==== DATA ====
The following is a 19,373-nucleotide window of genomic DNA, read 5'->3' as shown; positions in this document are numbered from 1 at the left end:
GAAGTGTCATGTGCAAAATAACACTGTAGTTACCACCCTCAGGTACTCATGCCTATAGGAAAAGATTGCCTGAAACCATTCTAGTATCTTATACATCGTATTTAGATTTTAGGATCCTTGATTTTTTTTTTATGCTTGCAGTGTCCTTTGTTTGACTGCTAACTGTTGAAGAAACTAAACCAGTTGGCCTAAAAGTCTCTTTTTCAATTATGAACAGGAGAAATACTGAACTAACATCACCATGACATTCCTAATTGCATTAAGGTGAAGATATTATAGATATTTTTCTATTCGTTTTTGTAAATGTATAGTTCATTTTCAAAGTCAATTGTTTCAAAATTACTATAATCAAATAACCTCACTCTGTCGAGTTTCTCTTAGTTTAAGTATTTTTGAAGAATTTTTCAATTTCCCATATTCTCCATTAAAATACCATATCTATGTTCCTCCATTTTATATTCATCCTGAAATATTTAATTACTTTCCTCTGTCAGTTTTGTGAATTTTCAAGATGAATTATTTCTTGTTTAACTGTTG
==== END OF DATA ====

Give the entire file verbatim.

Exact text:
The following is a 19,373-nucleotide window of genomic DNA, read 5'->3' as shown; positions in this document are numbered from 1 at the left end:
GAAGTGTCATGTGCAAAATAACACTGTAGTTACCACCCTCAGGTACTCATGCCTATAGGAAAAGATTGCCTGAAACCATTCTAGTATCTTATACATCGTATTTAGATTTTAGGATCCTTGATTTTTTTTTTATGCTTGCAGTGTCCTTTGTTTGACTGCTAACTGTTGAAGAAACTAAACCAGTTGGCCTAAAAGTCTCTTTTTCAATTATGAACAGGAGAAATACTGAACTAACATCACCATGACATTCCTAATTGCATTAAGGTGAAGATATTATAGATATTTTTCTATTCGTTTTTGTAAATGTATAGTTCATTTTCAAAGTCAATTGTTTCAAAATTACTATAATCAAATAACCTCACTCTGTCGAGTTTCTCTTAGTTTAAGTATTTTTGAAGAATTTTTCAATTTCCCATATTCTCCATTAAAATACCATATCTATGTTCCTCCATTTTATATTCATCCTGAAATATTTAATTACTTTCCTCTGTCAGTTTTGTGAATTTTCAAGATGAATTATTTCTTGTTTAACTGTTG